Book Notes – Naked Spirituality: A Life With God in 12 Simple Words

Posted: January 29, 2014 by Todd in Books, Ministry, Theology
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naked-spirituality

Naked Spirituality: A Life with God in 12 Simple Words

Brian D. McLaren

Finished April, 2012.

Helpful Chart Summary:

Simplicity Right vs. Wrong Dualism Dependence
Complexity Effective vs. Ineffective Pragmatism Independence
Perplexity Honest vs. Dishonest Relativism Counterdependence
Harmony Understanding of Purpose and Timing Interdependence of Mutuality
Syntopical Learning:
[Resonating with Thinking, Fast and Slow] O seems to be a “system 1” emotional response, while “Thanks” is more a “system 2” logical response to God.
Compare/supplement McLaren’s suggestion of pairing “How” with “O” with Benjamin Zander’s (The Art of Possibility) “How interesting…” response to “failures,” which are actually just learnings and realizations and shouldn’t be seen as failures at all.
It seems that the entire season of Perplexity is a slow process of “reframing.”  We experience negative things for which God is somehow guilty and creatively discover a new lens through which to interpret the experience.
 
Outline Summary:
Preface and Introduction
People want and we need a stripped down spirituality where we are honest before God.
Chapter 1: Spiritual Experiences and Spiritual Experience
McLaren tells the story of an awakening to God in a tree during a youth retreat in the midst of a conservative religious upbringing.  This experience was real and continues to have meaning even through the “trappings” of that event and upbringing are no longer life-giving. [more…]
Chapter 2: “But I’m Spiritual”
Four things people mean when they say, “I’m not religious, but I’m spiritual…”
1. Secular science doesn’t have all the answers
2. Neither does organized religion
3. Inner sensitivity to aliveness, meaning, sacredness in the universe
4. Seeking ways to integrate #3 into their lives
Re-ligion is about helping us to reconnect.  De-ligion promotes conflict, prioritizes personal salvation over well-being of others, judges, etc.
Jesus and the woman at the well (John 4:7-26)
Nicodemus (John 3)
Wedding banquet (John 2)
Real emphasized over the phoney
Chapter 3: Twelve Simple Words
Overview of book
Part I: Simplicity
Chapter 4: Here: Starting Right Now
Here = invocation; Invocation is our awakening to God’s presence which is always, already present.  “God’s not out in the backyard, needing to be called in.”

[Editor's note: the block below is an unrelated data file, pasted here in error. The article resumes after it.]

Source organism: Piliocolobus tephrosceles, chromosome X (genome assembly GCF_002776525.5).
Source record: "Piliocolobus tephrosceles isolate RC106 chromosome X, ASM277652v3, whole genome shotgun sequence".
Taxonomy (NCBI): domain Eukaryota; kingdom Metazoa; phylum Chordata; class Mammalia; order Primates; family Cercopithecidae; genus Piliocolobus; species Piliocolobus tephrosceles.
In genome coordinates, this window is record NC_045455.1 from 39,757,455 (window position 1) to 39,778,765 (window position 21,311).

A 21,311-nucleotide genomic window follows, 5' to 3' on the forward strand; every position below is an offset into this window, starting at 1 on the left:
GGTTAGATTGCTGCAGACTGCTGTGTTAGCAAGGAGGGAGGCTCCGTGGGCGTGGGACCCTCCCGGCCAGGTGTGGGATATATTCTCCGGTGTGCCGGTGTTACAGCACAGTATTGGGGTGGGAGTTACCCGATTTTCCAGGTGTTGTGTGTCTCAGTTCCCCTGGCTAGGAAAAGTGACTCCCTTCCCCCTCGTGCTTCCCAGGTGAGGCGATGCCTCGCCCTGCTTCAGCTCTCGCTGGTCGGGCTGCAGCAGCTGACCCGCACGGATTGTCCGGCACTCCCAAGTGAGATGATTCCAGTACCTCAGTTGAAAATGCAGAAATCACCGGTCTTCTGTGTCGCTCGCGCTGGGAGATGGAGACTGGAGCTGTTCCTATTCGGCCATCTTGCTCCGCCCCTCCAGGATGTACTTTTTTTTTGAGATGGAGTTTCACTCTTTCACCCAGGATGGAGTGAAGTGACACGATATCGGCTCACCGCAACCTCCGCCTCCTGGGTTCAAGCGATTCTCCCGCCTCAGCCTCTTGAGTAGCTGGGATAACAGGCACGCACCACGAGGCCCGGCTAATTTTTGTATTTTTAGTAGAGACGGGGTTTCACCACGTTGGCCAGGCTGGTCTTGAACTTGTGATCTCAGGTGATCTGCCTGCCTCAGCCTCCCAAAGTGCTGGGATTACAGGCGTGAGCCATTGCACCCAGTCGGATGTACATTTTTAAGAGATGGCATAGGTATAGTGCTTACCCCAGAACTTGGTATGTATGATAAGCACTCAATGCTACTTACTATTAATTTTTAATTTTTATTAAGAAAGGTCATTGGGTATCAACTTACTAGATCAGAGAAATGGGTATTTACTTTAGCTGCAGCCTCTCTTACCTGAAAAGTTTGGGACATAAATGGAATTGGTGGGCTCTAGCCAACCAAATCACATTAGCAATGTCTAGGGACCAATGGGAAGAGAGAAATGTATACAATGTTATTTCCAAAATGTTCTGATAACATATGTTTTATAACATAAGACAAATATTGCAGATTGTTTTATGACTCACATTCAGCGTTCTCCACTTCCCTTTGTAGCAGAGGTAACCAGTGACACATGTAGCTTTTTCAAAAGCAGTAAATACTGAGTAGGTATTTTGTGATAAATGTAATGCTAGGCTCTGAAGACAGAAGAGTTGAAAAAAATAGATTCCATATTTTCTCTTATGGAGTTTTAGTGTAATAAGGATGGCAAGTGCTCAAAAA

Additional questions:
How does the concept of “naked” fit with “here?”
Titles for God awaken us to our multifaceted relationship with God.  Do you have any unique ways in which you address God?
In Reading Guide, I recommend questions #2, 3.
Chapter 5: Here: Naming the Mystery
Story of Moses at the Burning Bush as example of the present mystery
We can’t ultimately define God, but should revere God.
Additional questions:
What did you think of McLaren’s understanding of “fear of God?”
Chapter 6: Thanks
Gratitude is a subversive act undermining our economic system that runs on ingratitude.
Gratitude isn’t related to how much you have, but rather your appreciation for what you do have.
 
Chapter 7: Thanks: Dayenu – Enough and More, and More
Gratitude goes well with “traveling light.”
Beatitudes are “advanced classes in the school of gratitude”
Good companions for Thanks include, “Again,” “This,” and “…it would have been enough” (Dayenu)
Chapter 8: O: Practicing Jubilation
The poor seem to experience joy in a much more uninhibited way that those with wealth do.
Additional Questions:
Have you ever experienced a TAZ?
Chapter 9: O: Not Just a Word – A Way of Life
Our language of God seeks to describe God, but falls short.
McLaren’s disciplines helping him to “live the O” –
  1. Give God the first greeting every morning.  (Recall Mike William’s statement, “tell me what you think about last and what you think about first each day and I’ll tell you what you worship.”)
  2. Give God the first thanks at every meal.
  3. Give God the first response to every pleasure.
  4. Give God the first consideration in your weekly schedule.
  5. Make God the first supervisor or customer for all work.
  6. Give God the first part of every paycheck.
  7. Give God the joy of your creativity.
Part II: Complexity
Complexity is an age of skill building.
Chapter 10: Sorry: Holier Than Myself?
We often try to make ourselves look better than we really are.  Our motives are mixed at best.
Chapter 11: Sorry: Unleashing Our Own Becoming
We need to bring light to our specific wrong doings – at least with God.
Ironically, atmospheres of grace enable more faithful living as opposed to active calling out of sin.
Chapter 12: Help: Spiritual Jujitsu